IDF Corporal Gilad Shalit has been held by Hamas and other groups since his capture in late June. In July, Hezbollah forces along the Israel-Lebanon border seized IDF Master Sergeant Ehud Goldwasser and First Sergeant Eldad Regev.
Israeli security sources confirmed over the weeked that some progress had been made toward a prisoner swap for the release of Corporal Gilad Shalit. But the defense establishment said a deal with Hamas, which is holding Shalit in cooperation with other organizations, had not yet been clinched and the soldier's release was not imminent.
Addressing a memorial ceremony for fallen soldiers whose burial place is unknown, Peretz said that Israel will step up its contacts with the Palestinians, and that the government must act to support moderate Arab governments.
Peretz said the effort to secure the release of kidnapped IDF soldiers was a "sacred duty." He said that the contacts were being carried out in "determined and hidden ways."
The defense minister also responded to a recent statement by Jordan's King Abdullah, who urged a renewal of Israeli-Palestinian peace negotiations and a prompt solution to the conflict between the sides.
Peretz called the king's statement an "important appeal."
"Our war is not against the Palestinian people, but against terrorism," Peretz said.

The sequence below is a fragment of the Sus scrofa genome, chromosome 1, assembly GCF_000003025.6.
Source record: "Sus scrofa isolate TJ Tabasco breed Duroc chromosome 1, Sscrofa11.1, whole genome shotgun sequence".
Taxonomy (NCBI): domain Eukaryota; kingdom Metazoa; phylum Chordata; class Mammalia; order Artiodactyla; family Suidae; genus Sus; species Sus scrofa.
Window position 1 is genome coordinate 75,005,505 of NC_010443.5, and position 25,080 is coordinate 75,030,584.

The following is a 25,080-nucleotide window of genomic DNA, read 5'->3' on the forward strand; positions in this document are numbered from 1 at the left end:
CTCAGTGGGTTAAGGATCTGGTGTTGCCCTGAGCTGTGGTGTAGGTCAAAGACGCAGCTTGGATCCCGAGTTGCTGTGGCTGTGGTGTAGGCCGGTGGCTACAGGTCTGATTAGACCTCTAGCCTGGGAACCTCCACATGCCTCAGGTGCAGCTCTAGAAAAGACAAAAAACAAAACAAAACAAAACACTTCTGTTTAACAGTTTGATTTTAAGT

Possible swap for Shalit takes shape
The Israeli negotiator for prisoners and missing soldiers, Ofer Dekel, was in Cairo more than a week ago and made progress in talks with senior Egyptian officials. Between 400 and 500 prisoners are to be exchanged for Shalit, according to a report on Channel 2 Friday.
Agreement also appears close on the structure of the swap, with groups of prisoners to be freed in exchange for Palestinian and Egyptian assurances of Shalit's release before his return to Israel, near the end of the process.
The identity of the prisoners to be released is still a matter of contention. Hamas wants a large number of senior figures freed, among them those serving sentences for the murder of Israelis.
Israeli sources close to the process said Egyptian pressure is having an effect on senior Hamas officials and that Hamas has shown "signs of pragmatism" in recent weeks with regard to Shalit's release.
Hamas apparently understands that progress toward the release will lead to a more favorable attitude on the part of the international community toward a Palestinian unity government, which will ease economic sanctions on the Palestinian Authority.
Israel believes pressure from the Egyptians and the Saudis is behind the direct appeal by Khaled Meshal, head of Hamas' political wing, to Shalit's father Noam Shalit. Speaking at a press conference in Cairo over the weekend, Meshal said: "As a father, I understand the pain. But the soldier's father must understand two truths: there are 11,000 prisoners in Israeli jails and two, the ball is in Israel's court and they are the only ones delaying the deal."
An Israeli government source said Israel was "sorry about the cynical use Khaled Meshal was trying to make of the Shalit family by appealing to them directly."
Noam Shalit responded Saturday to Meshal's call by saying: "I do not know how to relate to the statements, especially the one about the ball being in Israel's court. I am therefore approaching Israeli officials in the hope of understanding what is behind Meshal's statements," Shalit told Haaretz.
Meshal said he had reached a number of agreements with the Egyptians in Cairo toward freeing Shalit. A member of Hamas' political bureau, Iazat Risheq, said yesterday that Egypt had promised to work toward persuading the international community to lift economic sanctions from the new Palestinian government.